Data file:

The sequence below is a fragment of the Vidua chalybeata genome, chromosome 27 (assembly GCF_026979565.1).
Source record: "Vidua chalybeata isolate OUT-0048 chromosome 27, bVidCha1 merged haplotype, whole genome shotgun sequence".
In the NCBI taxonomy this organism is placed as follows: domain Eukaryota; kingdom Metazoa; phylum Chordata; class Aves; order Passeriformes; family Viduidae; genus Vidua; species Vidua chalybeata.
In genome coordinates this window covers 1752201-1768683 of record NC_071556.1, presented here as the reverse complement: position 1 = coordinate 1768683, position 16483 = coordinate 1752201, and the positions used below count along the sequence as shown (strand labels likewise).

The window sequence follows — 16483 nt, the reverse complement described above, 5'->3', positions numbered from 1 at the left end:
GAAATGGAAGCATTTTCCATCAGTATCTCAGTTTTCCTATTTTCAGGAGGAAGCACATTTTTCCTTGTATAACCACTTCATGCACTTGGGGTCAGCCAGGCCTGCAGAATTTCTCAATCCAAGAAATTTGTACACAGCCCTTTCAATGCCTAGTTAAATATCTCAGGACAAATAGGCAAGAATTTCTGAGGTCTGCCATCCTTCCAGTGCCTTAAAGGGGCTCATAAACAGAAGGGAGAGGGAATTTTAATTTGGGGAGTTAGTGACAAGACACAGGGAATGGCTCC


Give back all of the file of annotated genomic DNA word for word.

The sequence below is a fragment of the Vidua chalybeata genome, chromosome 27 (assembly GCF_026979565.1).
Source record: "Vidua chalybeata isolate OUT-0048 chromosome 27, bVidCha1 merged haplotype, whole genome shotgun sequence".
In the NCBI taxonomy this organism is placed as follows: domain Eukaryota; kingdom Metazoa; phylum Chordata; class Aves; order Passeriformes; family Viduidae; genus Vidua; species Vidua chalybeata.
In genome coordinates this window covers 1752201-1768683 of record NC_071556.1, presented here as the reverse complement: position 1 = coordinate 1768683, position 16483 = coordinate 1752201, and the positions used below count along the sequence as shown (strand labels likewise).

The window sequence follows — 16483 nt, the reverse complement described above, 5'->3', positions numbered from 1 at the left end:
GAAATGGAAGCATTTTCCATCAGTATCTCAGTTTTCCTATTTTCAGGAGGAAGCACATTTTTCCTTGTATAACCACTTCATGCACTTGGGGTCAGCCAGGCCTGCAGAATTTCTCAATCCAAGAAATTTGTACACAGCCCTTTCAATGCCTAGTTAAATATCTCAGGACAAATAGGCAAGAATTTCTGAGGTCTGCCATCCTTCCAGTGCCTTAAAGGGGCTCATAAACAGAAGGGAGAGGGAATTTTAATTTGGGGAGTTAGTGACAAGACACAGGGAATGGCTCC